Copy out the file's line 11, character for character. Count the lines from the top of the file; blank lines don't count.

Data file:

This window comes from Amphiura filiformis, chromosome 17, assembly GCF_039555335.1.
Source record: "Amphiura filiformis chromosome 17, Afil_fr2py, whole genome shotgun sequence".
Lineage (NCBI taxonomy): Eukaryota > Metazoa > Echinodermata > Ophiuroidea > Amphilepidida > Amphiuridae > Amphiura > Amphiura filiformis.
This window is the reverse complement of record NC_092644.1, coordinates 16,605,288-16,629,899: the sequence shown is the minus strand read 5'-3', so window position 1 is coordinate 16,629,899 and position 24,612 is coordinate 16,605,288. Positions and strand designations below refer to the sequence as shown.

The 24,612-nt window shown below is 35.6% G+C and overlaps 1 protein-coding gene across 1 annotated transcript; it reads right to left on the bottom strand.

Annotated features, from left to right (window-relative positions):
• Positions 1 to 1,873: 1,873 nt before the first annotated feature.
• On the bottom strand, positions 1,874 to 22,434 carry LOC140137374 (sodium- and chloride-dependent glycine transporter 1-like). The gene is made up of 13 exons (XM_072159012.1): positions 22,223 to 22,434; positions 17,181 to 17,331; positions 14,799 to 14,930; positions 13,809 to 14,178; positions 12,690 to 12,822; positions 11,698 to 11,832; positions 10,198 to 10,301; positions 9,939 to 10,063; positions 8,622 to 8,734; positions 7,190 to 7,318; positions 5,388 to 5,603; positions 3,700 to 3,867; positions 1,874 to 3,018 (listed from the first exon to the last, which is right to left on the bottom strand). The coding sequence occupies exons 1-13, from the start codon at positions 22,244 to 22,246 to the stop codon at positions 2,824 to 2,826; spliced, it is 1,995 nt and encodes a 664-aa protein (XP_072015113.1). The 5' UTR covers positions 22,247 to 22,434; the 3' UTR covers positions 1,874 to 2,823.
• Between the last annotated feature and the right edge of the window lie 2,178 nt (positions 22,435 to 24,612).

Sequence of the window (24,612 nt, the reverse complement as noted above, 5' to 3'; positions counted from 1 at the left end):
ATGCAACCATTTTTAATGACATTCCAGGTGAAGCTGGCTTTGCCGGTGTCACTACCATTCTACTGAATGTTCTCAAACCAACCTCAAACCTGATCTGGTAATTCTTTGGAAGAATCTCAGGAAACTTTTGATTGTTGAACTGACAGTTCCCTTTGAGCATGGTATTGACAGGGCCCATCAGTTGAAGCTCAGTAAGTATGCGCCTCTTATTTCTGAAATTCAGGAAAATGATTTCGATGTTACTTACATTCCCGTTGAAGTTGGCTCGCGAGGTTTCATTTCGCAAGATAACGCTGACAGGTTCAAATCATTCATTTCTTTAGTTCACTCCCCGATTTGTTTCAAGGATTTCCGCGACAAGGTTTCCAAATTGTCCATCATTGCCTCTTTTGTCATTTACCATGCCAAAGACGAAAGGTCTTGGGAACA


ATGCAACCATTTTTAATGACATTCCAGGTGAAGCTGGCTTTGCCGGTGTCACTACCATTCTACTGAATGTTCTCAAACCAACCTCAAACCTGATCTGGTAATTCTTTGGAAGAATCTCAGGAAACTTTTGATTGTTGAACTGACAGTTCCCTTTGAGCATGGTATTGACAGGGCCCATCAGTTGAAGCTCAGTAAGTATGCGCCTCTTATTTCTGAAATTCAGGAAAATGATTTCGATGTTACTTACATTCCCGTTGAAGTTGGCTCGCGAGGTTTCATTTCGCAAGATAACGCTGACAGGTTCAAATCATTCATTTCTTTAGTTCACTCCCCGATTTGTTTCAAGGATTTCCGCGACAAGGTTTCCAAATTGTCCATCATTGCCTCTTTTGTCATTTACCATGCCAAAGACGAAAGGTCTTGGGAACA